Saturday, June 20, 2009

Right Story, Right Market

I've been quiet way too long, I see. After spending April biting my nails wondering if anyone was ever going to give me a contract again, the flood gates opened in May and this week was the first breather I've had since. Sheesh. It's true that it never rains but it pours. Ahh, the life of a freelancer.

I have not sent anything out the door since the end of April, barring a novel to someone I hope will become my agent. However, replies on shorts sent out before that continue to trickle in, including an acceptance from Third Order Magazine for my short story, "4000 Roads to Hell." I knew when I wrote it that there would be a limited market for it. Not only is it a weird Western, written with a strong dialect, which many editors dislike, it also has a strongly Christian message, which, sadly, would bar it from many markets. I am so happy Third Order took it. It absolutely suits their editoral slant, and that is the point of this post (aside from a little marketing pitch there. Watch for their June issue!)

Everyone wants to sell to the big markets, and that is where most people send their stuff first. Unfortunately, too many people send their stories to the "pros" regardless of whether the pro market would be interested in their story's slant at all. They just start at the top and work down. I believe in sending the story to the right market, regardless of the pay scale. While I have twice that I know of unintentionally screwed up and sent a story to a place that did not want anything remotely like it, I do try hard to match the sub to the market to avoid wasting everyone's time. People who load up editors' slush piles with junk in no way suitable for that market just make it harder for everyone else.

Genre markets are not all the same, even though some authors treat them as such. They send SF to fantasy mags and vice versa, or horror to places that state right in their guidelines they don't want anything dark. Why do people assume their deathless prose will be so great it will just break down any editorial prejudice? Guess what? The editor personally may love it, but their audience won't. And since the magazine is targeted to a particular group of readers who expect certain types of stories, the editor who disappoints them soon has no job, or no magazine.

I personally would love to get a story into Analog or Asimov's or SF&F. Hopefully some day I will. Until then, I'll keep trying to match stories to markets, and keep racking up sales.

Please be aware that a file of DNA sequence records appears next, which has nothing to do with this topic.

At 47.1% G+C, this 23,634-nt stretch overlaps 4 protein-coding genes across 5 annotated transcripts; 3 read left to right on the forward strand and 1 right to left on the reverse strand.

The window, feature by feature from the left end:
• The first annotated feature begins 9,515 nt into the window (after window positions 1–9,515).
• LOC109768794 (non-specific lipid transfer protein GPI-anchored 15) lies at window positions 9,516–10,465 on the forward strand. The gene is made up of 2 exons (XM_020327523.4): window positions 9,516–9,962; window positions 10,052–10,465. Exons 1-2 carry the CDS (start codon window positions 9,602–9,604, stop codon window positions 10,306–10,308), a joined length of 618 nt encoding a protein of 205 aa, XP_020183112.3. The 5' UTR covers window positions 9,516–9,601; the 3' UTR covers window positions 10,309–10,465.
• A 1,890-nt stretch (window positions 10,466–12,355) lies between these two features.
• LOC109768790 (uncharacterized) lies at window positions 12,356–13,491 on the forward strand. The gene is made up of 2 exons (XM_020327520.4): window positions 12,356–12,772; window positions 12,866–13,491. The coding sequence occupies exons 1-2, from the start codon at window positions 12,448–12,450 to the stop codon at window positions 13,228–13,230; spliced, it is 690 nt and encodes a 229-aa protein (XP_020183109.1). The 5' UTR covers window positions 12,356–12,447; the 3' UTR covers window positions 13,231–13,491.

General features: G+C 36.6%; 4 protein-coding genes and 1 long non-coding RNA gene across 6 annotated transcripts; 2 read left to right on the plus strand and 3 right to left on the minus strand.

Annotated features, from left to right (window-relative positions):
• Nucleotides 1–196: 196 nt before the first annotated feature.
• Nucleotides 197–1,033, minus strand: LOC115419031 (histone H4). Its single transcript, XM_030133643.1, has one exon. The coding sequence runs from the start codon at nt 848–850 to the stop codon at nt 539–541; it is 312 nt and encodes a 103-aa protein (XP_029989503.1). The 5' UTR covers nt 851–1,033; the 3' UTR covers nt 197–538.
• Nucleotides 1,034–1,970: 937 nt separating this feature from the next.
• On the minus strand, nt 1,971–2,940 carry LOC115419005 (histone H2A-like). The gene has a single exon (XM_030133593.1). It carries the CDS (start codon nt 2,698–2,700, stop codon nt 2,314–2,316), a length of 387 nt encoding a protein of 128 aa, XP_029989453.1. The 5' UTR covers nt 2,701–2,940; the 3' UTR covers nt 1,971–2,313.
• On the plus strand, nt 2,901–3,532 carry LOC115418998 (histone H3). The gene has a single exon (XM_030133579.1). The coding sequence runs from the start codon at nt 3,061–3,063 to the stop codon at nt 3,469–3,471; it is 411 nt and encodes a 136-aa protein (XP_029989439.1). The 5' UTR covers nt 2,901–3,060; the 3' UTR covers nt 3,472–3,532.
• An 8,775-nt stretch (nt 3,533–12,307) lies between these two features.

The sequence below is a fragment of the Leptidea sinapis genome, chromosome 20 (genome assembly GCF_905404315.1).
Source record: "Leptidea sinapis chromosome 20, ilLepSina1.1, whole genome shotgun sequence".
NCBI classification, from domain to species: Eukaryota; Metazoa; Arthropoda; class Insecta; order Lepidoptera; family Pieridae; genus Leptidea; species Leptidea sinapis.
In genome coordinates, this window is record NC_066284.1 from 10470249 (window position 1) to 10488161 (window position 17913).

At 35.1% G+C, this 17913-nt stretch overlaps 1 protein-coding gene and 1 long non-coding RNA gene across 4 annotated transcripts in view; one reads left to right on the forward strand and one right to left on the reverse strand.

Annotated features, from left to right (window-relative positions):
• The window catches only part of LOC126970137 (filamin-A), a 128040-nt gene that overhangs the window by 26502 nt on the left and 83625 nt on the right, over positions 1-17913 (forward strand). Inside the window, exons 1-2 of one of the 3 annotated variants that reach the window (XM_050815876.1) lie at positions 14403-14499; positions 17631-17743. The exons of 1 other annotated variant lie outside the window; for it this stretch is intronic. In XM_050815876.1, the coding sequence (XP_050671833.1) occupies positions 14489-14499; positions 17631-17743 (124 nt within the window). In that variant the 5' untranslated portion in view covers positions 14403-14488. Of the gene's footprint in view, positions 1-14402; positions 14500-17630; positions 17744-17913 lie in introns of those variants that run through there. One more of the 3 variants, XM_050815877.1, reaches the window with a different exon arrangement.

Swapna Kishore said...

Hi Sue, congrats on your sale.

This post has got me thinking yet again about the famous 'start from the top' philosophy. Especially so as it is often coupled with the "get it back and send it out again pronto" approach. I imagine a whole bunch of eye-weary editors going through a huge pile of sent-any-which-way-you-can stories, with my not-so-sparkling story getting lost in the margins. If an editor reads slush for more than one magazine, I can imagine him/ her falling asleep or tearing out hair over the same bunch of stories. Then again, it also means that at least for the top markets, my story is competing against the same stories at every publication. Frankly, it is such a waste of time and effort for everyone concerned.

This approach also means that when we see the stats of subs a magazine receives, the overall totals across the industry are not a reflection of creativity but of writers bouncing back stories to subsequent markets, month after month, year after year--the thought depresses me :-)

I suspect, as you point out, the returns on investment of subbing effort would be much higher if we research and position stories correctly.

Cheers, Swapna

Works of S. A. Bolich said...

Indeed. I sometimes imagine my story making the rounds, leaving a toxic trail of editor angst in its wake. I wonder if they're thinking "Don't ever send me anything else!" or when they see my name on a MS they are encouraged to read it, knowing it won't be entirely drivel. But I am encouraged when one sends me a personal note asking, nay, sometimes demanding, to see the next thing I write. So, if they liked it so much, why didn't they but the first one??? I know, I know, all those other reasons. Grumble, grumble.